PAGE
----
Boeing 747 Gets Its Own Postage Stamp
World's Biggest Jetliner Now Has World's Biggest Stamp

The only airplane with a name that's a household word - the Boeing 747 - has added yet another award to an already crowded trophy case: its own postage stamp.

In an employee celebration in the Everett factory where the world's fastest subsonic jetliner is built, the U.S. Postal Service today unveiled the new 33-cent "Jumbo Jet" postage stamp, which goes on sale Thursday at post offices nationwide.

"Being honored with a stamp is especially meaningful because our 747 is included with two other very significant events in aviation history also receiving stamps - the Wright brothers first flight in 1903 and Charles Lindbergh's crossing of the Atlantic," said Phil Condit, Boeing chairman and chief executive officer. "I think that's pretty good company."

Over a two-year period, millions of Americans cast ballots as part of the "Celebrate The Century" stamp program to decide the most notable events, people and trends of the 20th century. They singled out the 747 as one of the most significant technological achievements of the 20th century.

"Today we honor the development of the world's largest commercial airplane, the 747, by placing its image on one of the world's smallest communication vehicles - a postage stamp," said Ray Conner, 747 Program vice president and general manager. "These two very powerful instruments help bring people and their ideas together all over the world."

The 747-100 revolutionized intercontinental air travel in the 1970s with its unmatched combination of size and range. The result: the lowest operating costs in the industry, making the 747 a favorite of airlines and passengers alike.

The 747 Jumbo Jet stamp commemorates a major leap forward in aviation, observed U.S. Postmaster General William Henderson.

"And today, the latest versions of these jets continue to be manufactured with innovations both in technology and passenger comfort," Henderson said.

Today's high-technology 747-400 is 90 percent new compared to the original 747, resulting in improved aerodynamics, digital avionics, a new flight deck, the latest in-flight entertainment systems, more passengers and 3,000 miles more range - a 57 percent increase. Of the 1,100 747s in service today, more than 500 are 747-400s.

Not only has the airplane been continually modernized, so have the techniques used to build it. Over the past five years, Boeing has digitized original engineering drawings for the huge fuselage and installed new tooling to improve manufacturing quality and reduce assembly time. Today's stamp unveiling took place in front of the 1,236th 747 to be built, and the first built using the new fuselage assembly process.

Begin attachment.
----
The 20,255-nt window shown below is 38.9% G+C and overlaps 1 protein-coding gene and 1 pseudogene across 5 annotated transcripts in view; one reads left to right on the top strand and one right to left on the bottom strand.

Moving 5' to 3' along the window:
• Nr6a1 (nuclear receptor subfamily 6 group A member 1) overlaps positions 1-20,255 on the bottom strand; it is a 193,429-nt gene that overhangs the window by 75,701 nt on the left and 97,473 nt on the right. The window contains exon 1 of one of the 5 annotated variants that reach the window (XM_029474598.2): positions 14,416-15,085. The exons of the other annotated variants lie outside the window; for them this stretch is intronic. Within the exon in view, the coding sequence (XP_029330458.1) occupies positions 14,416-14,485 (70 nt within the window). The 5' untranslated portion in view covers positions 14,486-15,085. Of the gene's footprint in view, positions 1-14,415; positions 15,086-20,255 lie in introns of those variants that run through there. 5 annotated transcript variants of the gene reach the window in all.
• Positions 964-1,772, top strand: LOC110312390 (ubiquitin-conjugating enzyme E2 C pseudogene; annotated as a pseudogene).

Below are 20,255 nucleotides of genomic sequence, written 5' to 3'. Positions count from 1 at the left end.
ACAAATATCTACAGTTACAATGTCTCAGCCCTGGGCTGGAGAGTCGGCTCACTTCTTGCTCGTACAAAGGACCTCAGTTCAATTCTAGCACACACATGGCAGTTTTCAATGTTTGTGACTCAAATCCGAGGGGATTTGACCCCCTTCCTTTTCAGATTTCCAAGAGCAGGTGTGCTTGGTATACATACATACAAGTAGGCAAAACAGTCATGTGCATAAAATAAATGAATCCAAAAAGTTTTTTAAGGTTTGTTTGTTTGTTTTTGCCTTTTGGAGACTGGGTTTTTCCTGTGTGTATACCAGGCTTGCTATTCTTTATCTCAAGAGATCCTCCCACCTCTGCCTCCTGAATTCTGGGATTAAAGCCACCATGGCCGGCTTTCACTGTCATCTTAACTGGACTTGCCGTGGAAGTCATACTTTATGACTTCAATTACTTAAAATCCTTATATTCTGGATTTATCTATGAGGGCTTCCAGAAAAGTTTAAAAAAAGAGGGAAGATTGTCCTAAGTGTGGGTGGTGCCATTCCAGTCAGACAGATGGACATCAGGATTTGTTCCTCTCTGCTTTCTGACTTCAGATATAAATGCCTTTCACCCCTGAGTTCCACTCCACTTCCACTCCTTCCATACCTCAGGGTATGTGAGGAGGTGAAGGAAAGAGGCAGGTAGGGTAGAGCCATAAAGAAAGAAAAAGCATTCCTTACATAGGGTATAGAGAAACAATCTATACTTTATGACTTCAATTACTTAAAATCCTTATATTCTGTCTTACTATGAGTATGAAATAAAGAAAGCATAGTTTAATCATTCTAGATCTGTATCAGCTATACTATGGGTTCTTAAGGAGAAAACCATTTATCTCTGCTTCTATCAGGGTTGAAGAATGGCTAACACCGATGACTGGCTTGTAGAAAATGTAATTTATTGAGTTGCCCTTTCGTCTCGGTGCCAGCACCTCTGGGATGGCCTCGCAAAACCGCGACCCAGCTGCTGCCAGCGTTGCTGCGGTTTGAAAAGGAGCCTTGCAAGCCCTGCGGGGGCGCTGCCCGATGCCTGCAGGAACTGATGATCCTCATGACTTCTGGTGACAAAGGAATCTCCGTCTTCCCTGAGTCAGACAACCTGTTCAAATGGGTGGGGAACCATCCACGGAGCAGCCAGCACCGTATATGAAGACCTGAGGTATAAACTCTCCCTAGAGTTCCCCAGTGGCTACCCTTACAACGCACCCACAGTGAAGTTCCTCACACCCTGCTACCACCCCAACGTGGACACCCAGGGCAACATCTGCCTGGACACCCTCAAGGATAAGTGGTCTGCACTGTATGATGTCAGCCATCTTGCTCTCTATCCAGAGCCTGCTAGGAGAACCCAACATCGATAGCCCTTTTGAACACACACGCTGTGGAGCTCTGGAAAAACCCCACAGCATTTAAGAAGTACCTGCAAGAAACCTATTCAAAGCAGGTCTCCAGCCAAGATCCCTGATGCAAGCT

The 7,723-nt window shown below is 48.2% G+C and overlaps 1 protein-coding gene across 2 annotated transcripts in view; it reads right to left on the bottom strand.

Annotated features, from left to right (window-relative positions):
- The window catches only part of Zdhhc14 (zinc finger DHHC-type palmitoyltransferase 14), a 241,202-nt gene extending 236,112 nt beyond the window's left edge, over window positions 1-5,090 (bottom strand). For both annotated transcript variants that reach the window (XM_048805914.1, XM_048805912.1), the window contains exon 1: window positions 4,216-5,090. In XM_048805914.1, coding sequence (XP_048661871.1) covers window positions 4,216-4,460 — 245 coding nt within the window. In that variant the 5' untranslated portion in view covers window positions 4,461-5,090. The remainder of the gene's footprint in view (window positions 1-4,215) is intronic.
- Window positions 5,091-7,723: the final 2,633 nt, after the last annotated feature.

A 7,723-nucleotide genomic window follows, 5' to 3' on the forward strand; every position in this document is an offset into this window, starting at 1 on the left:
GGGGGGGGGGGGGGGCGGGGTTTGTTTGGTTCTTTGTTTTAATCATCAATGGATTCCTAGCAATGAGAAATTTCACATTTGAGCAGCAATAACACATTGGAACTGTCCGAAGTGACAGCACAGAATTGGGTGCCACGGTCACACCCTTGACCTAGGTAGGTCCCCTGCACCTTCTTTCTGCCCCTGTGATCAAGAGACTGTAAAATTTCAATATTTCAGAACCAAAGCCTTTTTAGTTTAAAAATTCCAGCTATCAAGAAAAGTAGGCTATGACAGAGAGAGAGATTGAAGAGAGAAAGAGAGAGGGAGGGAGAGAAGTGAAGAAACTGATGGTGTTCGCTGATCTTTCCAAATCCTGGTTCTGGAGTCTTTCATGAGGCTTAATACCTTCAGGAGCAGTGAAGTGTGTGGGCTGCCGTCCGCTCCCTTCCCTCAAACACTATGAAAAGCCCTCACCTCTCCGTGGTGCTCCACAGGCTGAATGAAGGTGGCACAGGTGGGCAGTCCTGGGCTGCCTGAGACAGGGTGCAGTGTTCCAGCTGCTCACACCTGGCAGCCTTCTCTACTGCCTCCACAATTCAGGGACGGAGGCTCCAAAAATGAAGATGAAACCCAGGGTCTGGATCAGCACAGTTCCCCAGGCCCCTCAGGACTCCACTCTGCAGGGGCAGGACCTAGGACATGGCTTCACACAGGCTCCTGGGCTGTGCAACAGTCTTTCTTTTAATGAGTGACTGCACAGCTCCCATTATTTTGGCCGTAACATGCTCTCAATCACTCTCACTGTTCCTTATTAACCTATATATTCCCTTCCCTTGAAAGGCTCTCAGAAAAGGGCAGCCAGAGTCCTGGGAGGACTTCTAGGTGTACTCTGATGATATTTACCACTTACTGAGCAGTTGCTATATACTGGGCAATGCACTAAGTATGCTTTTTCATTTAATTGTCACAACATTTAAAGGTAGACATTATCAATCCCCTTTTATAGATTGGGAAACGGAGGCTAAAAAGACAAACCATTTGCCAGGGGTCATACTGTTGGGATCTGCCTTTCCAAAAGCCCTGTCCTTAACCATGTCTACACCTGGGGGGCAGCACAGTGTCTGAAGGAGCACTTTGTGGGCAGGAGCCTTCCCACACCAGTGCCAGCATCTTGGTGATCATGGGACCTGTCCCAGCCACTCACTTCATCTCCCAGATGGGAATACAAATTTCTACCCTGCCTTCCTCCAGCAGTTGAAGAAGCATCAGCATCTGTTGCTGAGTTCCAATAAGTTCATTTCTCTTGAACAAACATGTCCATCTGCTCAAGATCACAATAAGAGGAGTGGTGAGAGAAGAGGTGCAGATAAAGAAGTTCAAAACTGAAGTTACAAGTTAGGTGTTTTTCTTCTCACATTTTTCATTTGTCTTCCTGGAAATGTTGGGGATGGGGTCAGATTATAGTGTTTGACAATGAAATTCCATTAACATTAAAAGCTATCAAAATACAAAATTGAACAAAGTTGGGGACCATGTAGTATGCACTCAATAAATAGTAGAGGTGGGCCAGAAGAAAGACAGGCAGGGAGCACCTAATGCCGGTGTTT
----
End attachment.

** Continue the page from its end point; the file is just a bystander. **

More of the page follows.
The digitized drawings and new tooling are tangible symbols of the Boeing commitment to the future of the 747. And, they will enable Boeing to quickly bring to market future 747 derivatives with longer range and higher passenger capacity - when customers demand them.

"We have delivered more than 1,230 747s and I expect we'll deliver 1,200 more," said Boeing Commercial Airplanes president Alan Mulally, noting the 747's central role in the Boeing airplane family. "Boeing airplanes change the world, bringing people, ideas and opportunity together, increasing global understanding and prosperity. The 747 is at the heart of this legacy."

Students in 300,000 classrooms nationwide will be learning about that legacy as part of a Celebrate The Century curriculum. Some children already have impressions about the Queen of the Skies.

"I think the 747 is the most cool airplane ever," 12-year-old Anastasiya Mishkov, told thousands of Boeing employees gathered for the unveiling. Dressed to look like the girl on the Jumbo Jet stamp, Mishkov had the honor of unveiling the stamp image at today's celebration.

After the stamp made its debut, Boeing had an unveiling of its own, as employees gazed at a 70-foot-square image of the Jumbo Jet stamp, permanently affixed to the doors of the huge factory. It's the world's biggest stamp, on the world's largest building, in which the world's largest commercial airplane is built.

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Gary Lesser